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I am learning Java Collections Framework. Can someone look at this code for generating all subsets of a given set and tell me any issues with it.

import java.util.*;
public class AllSubsets {
    public static void main(String[] args) {
        Set<Integer> original = new HashSet<Integer>();
        for (int i = Integer.parseInt(args[0]); i > 0; i--) {
            original.add(i);
        }   
        System.out.println(generateAllSubsets(original));
    }

    public static HashSet<HashSet<Integer>> generateAllSubsets(Set<Integer> original) {

        HashSet<HashSet<Integer>> allSubsets = new HashSet<HashSet<Integer>>();

        allSubsets.add(new HashSet<Integer>()); //Add empty set.

        Iterator it = original.iterator();
        while(it.hasNext()) {
            Integer element = (Integer) it.next();

            //Deep copy all subsets to temporary power set.
            HashSet<HashSet<Integer>> tempClone = new HashSet<HashSet<Integer>>();
            for (HashSet<Integer> subset : allSubsets) {
                tempClone.add((HashSet<Integer>)subset.clone());
            }       

            //All element to all subsets of the temporary power set.
            Iterator it2 = tempClone.iterator();
            while(it2.hasNext()) {
                Set<Integer> s = (HashSet<Integer>) it2.next();
                s.add(element);
            }   

            //Merge both power sets.
            allSubsets.addAll(tempClone);
        }   
        return allSubsets;
    }
}
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  • \$\begingroup\$ you use vague algorithm, so no one wish to decrypt and and thus you received no answer. To represent a subset, usually an integer in binary representation is used: 0 in a given position means element is absent, 1 - present. To generate all subsets, start with 0 and add 1, counting all integers up to 2^N-1. If you have less than 64 elements, you can use long integer, other wise use BitSet, and implement operation of adding 1. \$\endgroup\$ – Alexei Kaigorodov Oct 6 '12 at 17:47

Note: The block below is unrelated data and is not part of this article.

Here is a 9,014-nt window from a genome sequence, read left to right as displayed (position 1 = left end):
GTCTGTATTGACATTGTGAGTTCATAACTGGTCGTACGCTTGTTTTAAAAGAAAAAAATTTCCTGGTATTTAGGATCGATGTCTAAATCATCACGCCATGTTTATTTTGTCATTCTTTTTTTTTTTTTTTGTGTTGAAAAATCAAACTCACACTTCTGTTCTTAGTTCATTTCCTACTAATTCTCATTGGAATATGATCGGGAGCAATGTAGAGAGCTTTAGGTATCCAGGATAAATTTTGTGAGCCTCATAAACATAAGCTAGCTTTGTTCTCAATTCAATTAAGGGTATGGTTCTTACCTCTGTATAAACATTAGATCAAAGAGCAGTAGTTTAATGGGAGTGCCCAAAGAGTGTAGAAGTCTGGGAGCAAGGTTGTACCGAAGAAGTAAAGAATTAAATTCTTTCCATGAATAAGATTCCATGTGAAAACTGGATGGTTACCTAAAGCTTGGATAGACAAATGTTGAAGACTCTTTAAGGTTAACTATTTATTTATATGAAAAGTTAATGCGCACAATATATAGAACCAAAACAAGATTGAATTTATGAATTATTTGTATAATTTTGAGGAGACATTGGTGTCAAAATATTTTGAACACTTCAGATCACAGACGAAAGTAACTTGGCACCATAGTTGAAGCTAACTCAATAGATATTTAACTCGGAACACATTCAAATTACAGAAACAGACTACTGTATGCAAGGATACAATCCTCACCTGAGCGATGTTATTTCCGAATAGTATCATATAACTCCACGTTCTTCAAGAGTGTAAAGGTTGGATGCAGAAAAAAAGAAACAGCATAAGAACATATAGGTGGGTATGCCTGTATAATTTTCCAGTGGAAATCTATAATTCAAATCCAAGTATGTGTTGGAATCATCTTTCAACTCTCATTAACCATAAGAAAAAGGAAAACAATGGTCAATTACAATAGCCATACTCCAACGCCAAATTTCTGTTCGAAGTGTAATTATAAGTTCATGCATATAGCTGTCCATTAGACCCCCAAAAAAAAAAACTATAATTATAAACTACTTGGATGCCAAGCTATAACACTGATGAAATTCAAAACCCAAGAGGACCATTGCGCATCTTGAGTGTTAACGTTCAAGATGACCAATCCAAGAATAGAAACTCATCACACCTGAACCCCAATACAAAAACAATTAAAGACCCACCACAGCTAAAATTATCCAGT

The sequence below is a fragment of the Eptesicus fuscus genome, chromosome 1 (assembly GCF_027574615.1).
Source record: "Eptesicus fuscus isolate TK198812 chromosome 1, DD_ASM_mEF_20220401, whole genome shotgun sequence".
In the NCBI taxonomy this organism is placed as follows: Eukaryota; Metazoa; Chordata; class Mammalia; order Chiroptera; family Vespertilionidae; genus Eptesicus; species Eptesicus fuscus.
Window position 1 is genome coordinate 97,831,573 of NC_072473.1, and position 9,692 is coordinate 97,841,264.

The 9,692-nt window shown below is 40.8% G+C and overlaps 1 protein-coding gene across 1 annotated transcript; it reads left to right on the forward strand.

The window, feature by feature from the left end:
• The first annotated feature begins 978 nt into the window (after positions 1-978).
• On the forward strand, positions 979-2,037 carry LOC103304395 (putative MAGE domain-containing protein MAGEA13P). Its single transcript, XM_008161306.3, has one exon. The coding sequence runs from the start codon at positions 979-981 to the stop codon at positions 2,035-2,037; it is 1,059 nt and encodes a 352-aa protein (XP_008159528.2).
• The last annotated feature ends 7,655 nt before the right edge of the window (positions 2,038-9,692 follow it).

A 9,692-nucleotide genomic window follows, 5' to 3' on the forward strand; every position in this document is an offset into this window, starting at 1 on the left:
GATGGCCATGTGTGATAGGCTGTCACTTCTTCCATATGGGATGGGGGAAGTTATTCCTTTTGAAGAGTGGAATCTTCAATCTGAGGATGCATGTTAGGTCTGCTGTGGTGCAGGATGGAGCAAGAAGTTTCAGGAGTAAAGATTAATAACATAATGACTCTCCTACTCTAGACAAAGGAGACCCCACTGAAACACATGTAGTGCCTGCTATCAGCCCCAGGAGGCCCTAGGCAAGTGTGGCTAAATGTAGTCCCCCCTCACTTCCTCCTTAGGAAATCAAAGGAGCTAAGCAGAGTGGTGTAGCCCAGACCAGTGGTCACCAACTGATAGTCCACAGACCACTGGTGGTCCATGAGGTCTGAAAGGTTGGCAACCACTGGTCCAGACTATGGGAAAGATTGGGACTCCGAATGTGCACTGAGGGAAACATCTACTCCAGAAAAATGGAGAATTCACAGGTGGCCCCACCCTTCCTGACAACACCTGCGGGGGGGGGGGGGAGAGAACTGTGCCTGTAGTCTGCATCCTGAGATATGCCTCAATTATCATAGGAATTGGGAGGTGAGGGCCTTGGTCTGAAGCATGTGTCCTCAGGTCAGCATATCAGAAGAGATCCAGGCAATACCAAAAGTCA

• \$\begingroup\$ @AlexeiKaigorodov, how can an implementation in an actual language be a "vague algorithm"? Pseudocode can be vague, but this isn't. \$\endgroup\$ – Peter Taylor Oct 6 '12 at 17:48
  • \$\begingroup\$ Guava has same kind of method and check also in SO \$\endgroup\$ – Anirban Nag 'tintinmj' Jan 2 '14 at 20:17
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The first, obvious, issue is that generating the set in memory uses a lot of memory. However, making a lazy version is a bit more advanced, so don't worry about it for now.

1. Code to the interface, not the implementation

public static HashSet<HashSet<Integer>> generateAllSubsets(Set<Integer> original) {

is bad.

public static Set<Set<Integer>> generateAllSubsets(Set<Integer> original) {

is better.

2. Generics reduce repetition

public static <T> Set<Set<T>> generateAllSubsets(Set<T> original) {

is better still, because you can use it to find power sets of any set.

3. Generics remove the necessity to do most casts

    Iterator it = original.iterator();
    while(it.hasNext()) {
        Integer element = (Integer) it.next();

and

        Iterator it2 = tempClone.iterator();
        while(it2.hasNext()) {
            Set<Integer> s = (HashSet<Integer>) it2.next();

have wholly unnecessary explicit casts (which in the second case generates a warning) because you're using the raw type Iterator. Both can also be simplified using the same foreach syntax which you use when making the copy of the power set so far.

4. KISS

You have three loops (including the one hidden behind allSubsets.addAll), which seems to me to be unnecessarily complicated. If you make a shallow copy first then you can combine the deep copy with the adding an element.

public static <T> Set<Set<T>> generateAllSubsets(Set<T> original) {
    Set<Set<T>> allSubsets = new HashSet<Set<T>>();

    allSubsets.add(new HashSet<T>()); //Add empty set.

    for (T element : original) {
        // Copy subsets so we can iterate over them without ConcurrentModificationException
        Set<Set<T>> tempClone = new HashSet<Set<T>>(allSubsets);

        // All element to all subsets of the current power set.
        for (Set<T> subset : tempClone) {
            Set<T> extended = new HashSet<T>(subset);
            extended.add(element);
            allSubsets.add(extended);
        }
    }

    return allSubsets;
}

You'll note that I'm using the copy-constructor rather than clone(). That's a matter of taste: fundamentally there's no real difference, because they're both special-cased.

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